While these are not specific recommendations, I might offer some hunting grounds when looking for rotational candidates. For example, international markets, with a particular focus on Emerging Markets, have been in the doghouse. This includes China and Brazil (we hold a Brazil ETF). You already know that I like cyclicals (commodities) given ValueTrend’s big-picture inflation outlook. We also like small caps here. Mid caps might also provide some hunting grounds for your portfolio. These are areas that have not performed along with the nifty-15. And that’s why they might be the next sectors to move.

Important announcement

I’m happy to announce that my Technical Analysis Course will be up and running in a few days. Blog readers will receive a limited time discount that will expire in February to buy the course. Details to come later this week.

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5 Comments

  • Hi Keith – thanks for all the work you do! I’m worried as well about the fiscal health of Canada as well but it appears that every developed country in the world has adopted the notion of being the prettiest house on the ugliest block. Feels like if there is a sovereign debt crisis approaching, that Europe would be the first to fall given that the ECB’s Chrstine Legarde (aka Madame Inflation) has already stated that she will not raise rates until at least 2024. Maybe Turkey is the first contagion spot to the fall – followed by Spain, Italy, France etc. Who knows if it will force long term yields everywhere to rise….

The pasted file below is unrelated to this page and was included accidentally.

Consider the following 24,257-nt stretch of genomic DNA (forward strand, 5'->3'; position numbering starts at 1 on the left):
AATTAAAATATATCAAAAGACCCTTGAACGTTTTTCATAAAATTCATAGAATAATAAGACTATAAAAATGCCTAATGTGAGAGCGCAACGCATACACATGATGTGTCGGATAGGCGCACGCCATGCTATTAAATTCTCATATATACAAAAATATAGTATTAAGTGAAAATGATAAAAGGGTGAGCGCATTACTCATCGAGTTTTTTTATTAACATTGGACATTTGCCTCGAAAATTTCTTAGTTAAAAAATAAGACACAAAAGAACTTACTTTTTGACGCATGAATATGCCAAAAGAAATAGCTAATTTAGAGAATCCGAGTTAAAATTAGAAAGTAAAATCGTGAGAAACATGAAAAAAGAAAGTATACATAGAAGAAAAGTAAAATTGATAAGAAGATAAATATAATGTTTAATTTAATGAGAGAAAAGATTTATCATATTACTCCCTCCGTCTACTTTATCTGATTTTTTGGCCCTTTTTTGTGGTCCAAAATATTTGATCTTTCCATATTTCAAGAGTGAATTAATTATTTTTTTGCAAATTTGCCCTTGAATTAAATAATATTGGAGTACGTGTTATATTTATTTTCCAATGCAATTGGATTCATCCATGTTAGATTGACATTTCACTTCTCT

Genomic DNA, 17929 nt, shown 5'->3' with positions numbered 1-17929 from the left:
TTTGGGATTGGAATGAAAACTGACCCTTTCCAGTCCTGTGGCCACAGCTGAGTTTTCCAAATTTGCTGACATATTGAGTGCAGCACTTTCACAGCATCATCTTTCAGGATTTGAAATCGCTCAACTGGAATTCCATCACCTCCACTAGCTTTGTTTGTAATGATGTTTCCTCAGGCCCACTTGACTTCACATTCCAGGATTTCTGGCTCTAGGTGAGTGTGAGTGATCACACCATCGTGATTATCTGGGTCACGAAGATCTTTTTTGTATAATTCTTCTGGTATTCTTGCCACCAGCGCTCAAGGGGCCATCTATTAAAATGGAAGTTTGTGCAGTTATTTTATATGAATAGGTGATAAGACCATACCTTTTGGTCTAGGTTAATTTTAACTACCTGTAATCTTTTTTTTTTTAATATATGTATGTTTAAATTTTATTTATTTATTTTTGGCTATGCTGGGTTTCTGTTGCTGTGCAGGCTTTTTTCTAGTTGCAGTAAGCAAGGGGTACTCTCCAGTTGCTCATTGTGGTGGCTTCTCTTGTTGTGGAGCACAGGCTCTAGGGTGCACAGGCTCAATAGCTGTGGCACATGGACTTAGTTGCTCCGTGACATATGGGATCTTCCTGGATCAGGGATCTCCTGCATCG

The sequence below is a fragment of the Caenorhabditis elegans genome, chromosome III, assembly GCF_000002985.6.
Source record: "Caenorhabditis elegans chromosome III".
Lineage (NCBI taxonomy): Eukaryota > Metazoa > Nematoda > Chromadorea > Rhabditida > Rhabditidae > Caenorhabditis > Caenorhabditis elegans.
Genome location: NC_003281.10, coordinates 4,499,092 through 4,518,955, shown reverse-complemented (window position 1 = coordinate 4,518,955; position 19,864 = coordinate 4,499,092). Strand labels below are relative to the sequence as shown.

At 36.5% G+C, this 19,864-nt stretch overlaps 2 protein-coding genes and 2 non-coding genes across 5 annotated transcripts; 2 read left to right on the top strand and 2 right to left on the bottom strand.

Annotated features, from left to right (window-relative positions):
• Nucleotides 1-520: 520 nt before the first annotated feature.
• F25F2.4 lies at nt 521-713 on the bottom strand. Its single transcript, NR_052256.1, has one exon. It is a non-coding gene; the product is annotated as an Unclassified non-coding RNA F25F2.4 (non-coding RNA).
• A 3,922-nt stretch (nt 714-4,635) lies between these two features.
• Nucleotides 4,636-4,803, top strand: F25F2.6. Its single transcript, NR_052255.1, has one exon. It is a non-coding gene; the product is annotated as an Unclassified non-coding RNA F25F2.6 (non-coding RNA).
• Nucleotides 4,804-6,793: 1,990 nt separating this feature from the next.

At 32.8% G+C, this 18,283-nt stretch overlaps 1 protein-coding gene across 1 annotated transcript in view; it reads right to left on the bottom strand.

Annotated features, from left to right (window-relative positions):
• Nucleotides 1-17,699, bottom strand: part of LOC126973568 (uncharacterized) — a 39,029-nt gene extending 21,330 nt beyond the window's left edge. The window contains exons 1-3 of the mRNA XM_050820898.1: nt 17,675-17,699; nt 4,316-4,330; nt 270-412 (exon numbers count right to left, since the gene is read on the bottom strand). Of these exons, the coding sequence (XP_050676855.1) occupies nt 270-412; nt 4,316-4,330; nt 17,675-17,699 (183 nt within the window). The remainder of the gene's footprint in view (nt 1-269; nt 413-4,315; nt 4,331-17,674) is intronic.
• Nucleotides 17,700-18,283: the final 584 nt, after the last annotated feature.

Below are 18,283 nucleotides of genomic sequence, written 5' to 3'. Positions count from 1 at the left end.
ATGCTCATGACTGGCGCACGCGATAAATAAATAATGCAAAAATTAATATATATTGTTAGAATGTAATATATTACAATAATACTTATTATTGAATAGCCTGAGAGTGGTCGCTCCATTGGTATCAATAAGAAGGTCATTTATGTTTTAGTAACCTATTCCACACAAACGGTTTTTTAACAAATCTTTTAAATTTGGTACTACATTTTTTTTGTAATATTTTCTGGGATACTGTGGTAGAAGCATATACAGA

Regarding Chinese stocks, it seems like this political tension between US and China is real over the Taiwan dispute. Would you still own Chinese stocks or too risky at this point for exposure?

    If yes – what kind of risk premium would you apply for an entry point (i.e. an extra 10% buffer cushion)?
    Seems like it would require a larger discount rate given the delisting possibility.

    Reply
  • Thanks Keith for continuing to post blogs. I get comfort from your information as well as insight from your analysis. I passed on your year end rant to many friends and family as I found it enlightning, especially when you used data from the provided links.
    I have a suggestion for a future blog. It’s been awhile since I can spot any commentary/analysis on the “Utilities” sector (ie AQN/EMA/FTS/NPI). some of these names were hammered in 2021 and it is unclear to me why. Some “fundamental analysts” are suggesting utilities could be a good sector for 2022. What are your thoughts?
    Maybe you could incorporate in that blog “pipelines” which utilities and pipelines, both sectors with dividends being attractive generally to conservative retiree investors.
    Thanks for considering this topic.

    Reply
    • Thanks Daddyo
      Always very interested in hearing ideas that will appeal to a broad spectrum of my readers–this is a topic I have covered in the past (utilities – I noted rising rates spank them)–but I have not done a refresh ion a while. So I will do that, and throw the pipes in with them.
      Good input–thx

      Reply
    • Needs to hold 4600 to stay in the channel–if that breaks, look to 4400 as support. Giving it this week to see how it plays before stepping in. We raised a bit of cash early last week right when I made the call on the blog. Following my own advice!

      Reply